MicroWhite and white cement were used to create a light-colored facade for the Science Faculty Buillding at the Norwegian University of Science and Technology in Trondheim, Norway.
MicroWhite and white cement were used to create a light-colored facade for the Science Faculty Buillding at the Norwegian University of Science and Technology in Trondheim, Norway.

When Elkem materials began selling a white microsilica product as a filler for color-sensitive plastic products, the concrete industry seemed an unlikely market. Conventional dark gray silica fume blended well with the color of standard concrete when it was added to create high-strength mixes.

Over the past decade, architects and designers have been using more colored concrete in high performance applications. Artists who work with concrete also like the workability of silica fume mixes, which conform to detailed molds and remain more true to the artistic design. But the decorative concrete community has not been happy with the way the dark gray admixture affects their desired concrete colors. In response, Elkem introduced MicroWhite to the concrete market earlier this year.

By removing the carbon from conventional silica fume, the Pittsburg-based silica products manufacturer created an admixture that is ideal for decorative applications that require high-strength concrete. Silica fume is often used to produce ultra-high performance concrete (UHPC) for bridge piles, girders, beams, and low-permeability concrete commonly found in bridge and parking decks. With MicroWhite, designers can create impact-resistant countertops and durable outdoor installations without sacrificing aesthetics.

Attractive and smart

Although the product became known for its white appearance, it is also attracting attention for being green. Using silica fume, a byproduct of producing silicon metal and alloys, diverts the waste material from landfills. The admixture can reduce concrete's carbon footprint by replacing cement at a 4:1 ratio.

However, traditional silica fume can also contain up to 6% carbon content, as allowed by ASTM C1240. The fine, dark carbon particles also have a large surface area, which means the mixes require more water. Without the carbon, a MicroWhite mix requires less water. This is critical when producing UHPC, which typically specifies a water/cementitious material ratio less than .20.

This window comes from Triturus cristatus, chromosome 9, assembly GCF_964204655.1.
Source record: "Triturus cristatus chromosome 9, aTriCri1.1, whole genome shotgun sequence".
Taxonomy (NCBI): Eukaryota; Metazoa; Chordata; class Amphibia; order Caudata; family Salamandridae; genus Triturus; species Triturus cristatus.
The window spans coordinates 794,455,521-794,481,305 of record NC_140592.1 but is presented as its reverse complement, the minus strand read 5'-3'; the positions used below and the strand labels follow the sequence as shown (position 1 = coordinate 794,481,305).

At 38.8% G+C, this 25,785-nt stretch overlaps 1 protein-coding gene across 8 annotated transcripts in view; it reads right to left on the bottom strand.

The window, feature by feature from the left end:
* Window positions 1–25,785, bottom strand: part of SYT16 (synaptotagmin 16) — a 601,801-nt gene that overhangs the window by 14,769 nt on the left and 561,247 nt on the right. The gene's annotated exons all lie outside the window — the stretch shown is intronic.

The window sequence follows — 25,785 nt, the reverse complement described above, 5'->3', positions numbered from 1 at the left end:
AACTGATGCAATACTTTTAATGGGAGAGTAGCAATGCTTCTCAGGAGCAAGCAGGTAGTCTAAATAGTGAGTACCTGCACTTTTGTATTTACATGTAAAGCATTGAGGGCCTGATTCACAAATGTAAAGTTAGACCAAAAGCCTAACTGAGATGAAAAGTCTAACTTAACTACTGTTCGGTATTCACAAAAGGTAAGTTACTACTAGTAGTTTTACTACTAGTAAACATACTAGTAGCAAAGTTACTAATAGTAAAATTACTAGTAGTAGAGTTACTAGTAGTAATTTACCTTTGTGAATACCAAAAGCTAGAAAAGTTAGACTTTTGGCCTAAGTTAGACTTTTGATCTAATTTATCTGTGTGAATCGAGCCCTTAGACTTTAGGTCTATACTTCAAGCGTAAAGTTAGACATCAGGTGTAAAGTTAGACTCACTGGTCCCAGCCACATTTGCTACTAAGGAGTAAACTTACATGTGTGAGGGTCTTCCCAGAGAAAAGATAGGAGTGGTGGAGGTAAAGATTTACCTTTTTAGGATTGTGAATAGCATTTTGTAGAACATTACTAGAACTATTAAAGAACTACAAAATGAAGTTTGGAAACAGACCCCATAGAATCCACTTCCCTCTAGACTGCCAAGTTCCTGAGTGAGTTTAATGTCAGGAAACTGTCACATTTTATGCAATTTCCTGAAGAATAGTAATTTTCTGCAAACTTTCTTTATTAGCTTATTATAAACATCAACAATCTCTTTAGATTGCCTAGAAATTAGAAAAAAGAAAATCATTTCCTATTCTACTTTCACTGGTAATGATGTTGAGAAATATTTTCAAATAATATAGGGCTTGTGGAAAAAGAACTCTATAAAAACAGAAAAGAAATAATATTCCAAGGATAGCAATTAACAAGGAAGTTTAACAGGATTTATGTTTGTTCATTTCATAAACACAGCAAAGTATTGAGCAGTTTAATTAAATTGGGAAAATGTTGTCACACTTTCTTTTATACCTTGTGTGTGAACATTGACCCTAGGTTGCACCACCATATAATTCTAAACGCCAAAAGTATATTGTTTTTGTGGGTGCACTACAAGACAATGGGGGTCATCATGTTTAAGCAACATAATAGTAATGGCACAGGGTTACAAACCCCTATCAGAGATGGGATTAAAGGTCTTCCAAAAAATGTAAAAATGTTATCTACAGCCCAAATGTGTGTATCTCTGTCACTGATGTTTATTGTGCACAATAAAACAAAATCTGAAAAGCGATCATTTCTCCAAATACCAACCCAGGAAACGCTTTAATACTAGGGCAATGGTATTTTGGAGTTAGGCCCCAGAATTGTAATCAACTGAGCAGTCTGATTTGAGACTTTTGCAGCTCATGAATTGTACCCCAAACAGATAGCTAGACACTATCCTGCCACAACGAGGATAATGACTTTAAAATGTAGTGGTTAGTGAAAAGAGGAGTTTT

The white silica fume is also ideal for “cool concrete” applications. Light-colored pavement keeps surrounding temperatures cooler by reflecting, rather than absorbing, the sun's heat. Its higher albedo, or solar reflectance, can reduce the urban heat island effect in densely populated areas and ultimately help combat global warming.

MicroWhite's most significant sustainable contribution may still be the green benefit silica fume has always provided: durability. Although it might not translate directly into points in a green rating system, the life cycle of a concrete building or infrastructure project relates directly to its sustainability. “Our sustainable philosophy is to make concrete last for future generations,” says Tony Kojundic, Elkem's business manager. “We haven't been involved in any projects that aren't going to be around for at least three generations. If you have to tear something down or repair it after 10 years, how sustainable is it?”

With color-friendly silica fume, artists and contractors can create decorative projects that showcase concrete's versatility, and serve as lasting reminders that sustainable construction can also be beautiful.

For more information on the product in this article, visit www.elkem.com.

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